On duty more than 2,200 feet above the Sonoma Coast, Lacey Parmeter, 18, measured the weight of ponderosa pine dowels on a scale tucked inside a box atop Pole Mountain.
The calibration, taken on a recent day atop Sonoma County's tallest coastal peak, gauged how much moisture was contained in dead fuel, the dry grasses and accumulated woody debris that feed wildfires.
Parmeter climbed the steps into the two-story fire lookout tower on the bare peak rising between Jenner and Cazadero. On a handheld radio, she called in a batch of weather readings to the Cal Fire station on Mount St. Helena.
Pole Mountain Lookout
"St. Helena, this is Pole Mountain with weather, in service," said Parmeter, a 2012 El Molino High graduate.
The fate of Sonoma County's only remaining fire lookout is in flux, with the potential sale of the private, windswept 238-acre property where it has stood since 1981.
The landowners are ready to sell and have entered a purchase agreement with the nonprofit conservation group Sonoma Land Trust, which must raise $2.35 million by the fall.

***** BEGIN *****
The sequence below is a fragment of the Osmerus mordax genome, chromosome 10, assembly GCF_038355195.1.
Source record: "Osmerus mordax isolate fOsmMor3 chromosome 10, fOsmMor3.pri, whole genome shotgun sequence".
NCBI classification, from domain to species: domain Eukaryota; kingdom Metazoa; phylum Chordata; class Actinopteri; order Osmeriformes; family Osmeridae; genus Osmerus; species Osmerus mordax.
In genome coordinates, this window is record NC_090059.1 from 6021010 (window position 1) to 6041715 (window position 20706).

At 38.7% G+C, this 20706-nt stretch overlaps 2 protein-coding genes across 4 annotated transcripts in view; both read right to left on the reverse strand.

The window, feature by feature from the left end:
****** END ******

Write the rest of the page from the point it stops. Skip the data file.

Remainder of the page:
The land trust has vowed to allow the fire lookout to continue on the property. But the lookout's future is less certain if the sale does not go through and the property is put on the <NO1><NO>market.
<NO1><NO>"Who knows who (the buyer) will be," said Monte Rio Fire Chief Steve Baxman, board member of the nonprofit Pole Mountain Fire Lookout Inc. "It makes no difference to me, as long as they let us keep the lookout."
Residents of Cazadero, Monte Rio and other communities surrounding the west county peak raise more than $40,000 each year to keep Pole Mountain staffed from when the grasses dry out in June until the first rains of October.
Four part-time lookouts share the shifts and are paid about $150 for an eight-hour workday.